The last time the federal minimum wage was raised to $7.25 to all covered and non-exempt workers was in 2009. Given the current average hourly wage of $20 President Obama is proposing a moderate hourly minimum wage increase of $9 by 2015. Since inflation rate has gone up by 7% during 2009-12, minimum hourly wage now is only $6.77 in 2009 dollars. The current minimum wage, even in 2012 dollars, is less than the minimum wage of $10.55 in 1968 in 2012 dollars. Hence workers who earn minimum wage have not gained any ground in their purchasing power. Even average hours worked have not changed much since the worst recession of 2007-08 to compensate for the loss of real purchasing power.
Conservatives in and out of the Congress and many economists have traditionally opposed the concept of minimum wage. Following classical economists, such as Adam Smith, they argue that in a market economy and perfectly competitive labor markets, fixing minimum wage above the market clearing wage would create unemployment. This happens because at a wage higher than the market clearing wage quantity supplied of labor increases but quantity demanded of labor decreases, thus creating excess supply of labor. Hence, low wage workers, which policy makers are trying to help, would face unemployment.
It should not be a liberal and conservative issue. Since 1970 three Republican administrations, including President George W. Bush, had minimum wage increases without any adverse long run effects on unemployment rates. Whatever minor adverse effects minimum wage increases have had on unemployment and the economy over a period of time pales in comparison to social costs of financial crises due to financial mismanagement.
The classical view on minimum wage is deficient on many accounts. According to Natalie Sabadish and Doug Hall of the Economic Policy Institute (EPI), 13 million workers (approximately 8% of the labor force) would benefit from the minimum wage increase. An additional 4.7 million who earn slightly above the minimum wage will also benefit from the increase. EPI estimates that 84% of these workers are more than 20 years old and 47.3 % are full time workers, working at least 35 hours per week. The data on yearly average hours worked shows that 35 weekly work hours is more typical for a full time worker. Assuming 52 work weeks during a year, without vacation time, $9 minimum wage would amount to an annual income of $16,380 for a worker who works 35 hours per week.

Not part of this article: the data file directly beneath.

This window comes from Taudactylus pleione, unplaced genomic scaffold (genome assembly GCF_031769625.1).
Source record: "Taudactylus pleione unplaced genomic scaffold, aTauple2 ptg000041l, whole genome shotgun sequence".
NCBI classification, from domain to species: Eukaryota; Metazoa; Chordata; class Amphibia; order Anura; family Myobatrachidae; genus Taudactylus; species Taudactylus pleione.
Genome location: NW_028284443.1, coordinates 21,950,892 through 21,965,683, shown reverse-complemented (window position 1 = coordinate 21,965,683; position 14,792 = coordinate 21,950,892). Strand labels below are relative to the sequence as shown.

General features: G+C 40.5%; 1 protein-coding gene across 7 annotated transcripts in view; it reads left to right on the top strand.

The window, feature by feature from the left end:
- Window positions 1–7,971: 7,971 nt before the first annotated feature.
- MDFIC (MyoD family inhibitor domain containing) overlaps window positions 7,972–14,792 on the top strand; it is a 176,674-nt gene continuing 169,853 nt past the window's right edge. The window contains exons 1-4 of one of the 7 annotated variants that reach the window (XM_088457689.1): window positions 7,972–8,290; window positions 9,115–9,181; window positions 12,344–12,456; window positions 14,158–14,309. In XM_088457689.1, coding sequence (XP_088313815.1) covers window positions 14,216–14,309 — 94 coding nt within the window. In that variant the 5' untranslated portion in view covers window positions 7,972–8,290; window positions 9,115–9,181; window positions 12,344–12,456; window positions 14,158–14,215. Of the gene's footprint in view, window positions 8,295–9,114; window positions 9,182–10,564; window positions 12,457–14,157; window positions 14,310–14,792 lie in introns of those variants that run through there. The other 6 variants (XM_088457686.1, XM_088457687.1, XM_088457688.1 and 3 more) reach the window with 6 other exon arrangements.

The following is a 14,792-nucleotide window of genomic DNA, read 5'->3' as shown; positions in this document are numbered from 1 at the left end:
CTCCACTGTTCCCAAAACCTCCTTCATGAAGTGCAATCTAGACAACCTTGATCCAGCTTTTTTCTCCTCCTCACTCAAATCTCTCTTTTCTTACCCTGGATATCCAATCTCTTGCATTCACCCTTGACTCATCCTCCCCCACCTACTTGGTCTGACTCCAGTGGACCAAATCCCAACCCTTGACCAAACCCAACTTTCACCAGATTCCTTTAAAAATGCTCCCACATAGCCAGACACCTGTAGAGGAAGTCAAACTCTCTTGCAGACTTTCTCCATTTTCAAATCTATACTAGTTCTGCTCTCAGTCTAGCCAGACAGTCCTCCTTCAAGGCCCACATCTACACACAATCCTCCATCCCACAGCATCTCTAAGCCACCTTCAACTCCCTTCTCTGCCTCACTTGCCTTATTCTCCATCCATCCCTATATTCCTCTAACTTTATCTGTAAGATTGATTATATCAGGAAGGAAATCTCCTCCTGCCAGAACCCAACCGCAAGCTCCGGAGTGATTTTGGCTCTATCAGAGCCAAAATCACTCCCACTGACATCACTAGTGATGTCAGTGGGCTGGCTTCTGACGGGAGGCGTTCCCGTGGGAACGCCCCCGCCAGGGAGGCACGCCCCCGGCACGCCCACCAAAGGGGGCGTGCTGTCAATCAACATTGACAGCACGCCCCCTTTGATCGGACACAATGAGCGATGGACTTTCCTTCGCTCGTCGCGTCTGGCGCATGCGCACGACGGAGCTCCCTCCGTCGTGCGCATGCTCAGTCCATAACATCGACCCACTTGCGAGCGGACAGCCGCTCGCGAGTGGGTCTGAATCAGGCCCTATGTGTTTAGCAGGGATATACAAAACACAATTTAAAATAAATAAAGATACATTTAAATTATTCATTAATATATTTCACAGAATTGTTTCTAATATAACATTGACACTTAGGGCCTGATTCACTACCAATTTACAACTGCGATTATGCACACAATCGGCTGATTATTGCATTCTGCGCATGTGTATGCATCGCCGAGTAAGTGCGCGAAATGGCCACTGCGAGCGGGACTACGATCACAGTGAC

As shown above, income with minimum wage increase to $9 is below the poverty income for a family of 4 members. Therefore, it does not represent a significant disturbance to the labor market, even if we make an unrealistic assumption of perfect competition. However, evidence shows that due to imperfect information and other frictions in labor markets, differential wages prevail for the same quality labor even in the same area and industry. The empirical studies by Professors David Card and Alan Krueger even show that minimum wage resulted in increased employment. Such an outcome is also possible when employers have monopsony power, e.g., a single employer in a mining town. At least there is no convincing evidence that minimum wage has long term adverse effects in labor markets.
Workers are not like commodities traded in the market. Workers have emotions and provide the best work effort when they think wages are fair and employers provide a supportive work environment. To reduce costs associated with absenteeism, morale, turnover, lack of effort and monitoring, employers would be willing to pay a higher wage than the market clearing wage. In 1914 Henry Ford increased wages from $2.34 to $5 per day, higher than the going wage in the Detroit labor market, and reduced working day from 9 hours to 8. It resulted in higher productivity, lower cost, lower turnover rates and higher profits.
Economists call Henry Ford’s wage increase efficiency wage, a wage higher than the market clearing wage. Efficiency wage, which is voluntarily paid by employers in the labor market, is partly responsible for involuntary unemployment due to excess supply of labor faced by such employers. However, efficiency wage benefits workers as well as employers, and with higher productivity and reduced costs it also increases profits and employment in the long run. Minimum wage works like efficiency wage.
A minimum wage increase would boost aggregate consumption spending and therefore economic activity, since low wage workers spend most of their income on consumption. At the same time it would reduce expenditures on transfer payments.
It is also the right time to increase minimum wage in light of increasing share of profits in national income. It would also contribute to the reduction of wage inequality. The high earnings inequality that we face now is stressful for any dynamic and rich democracy.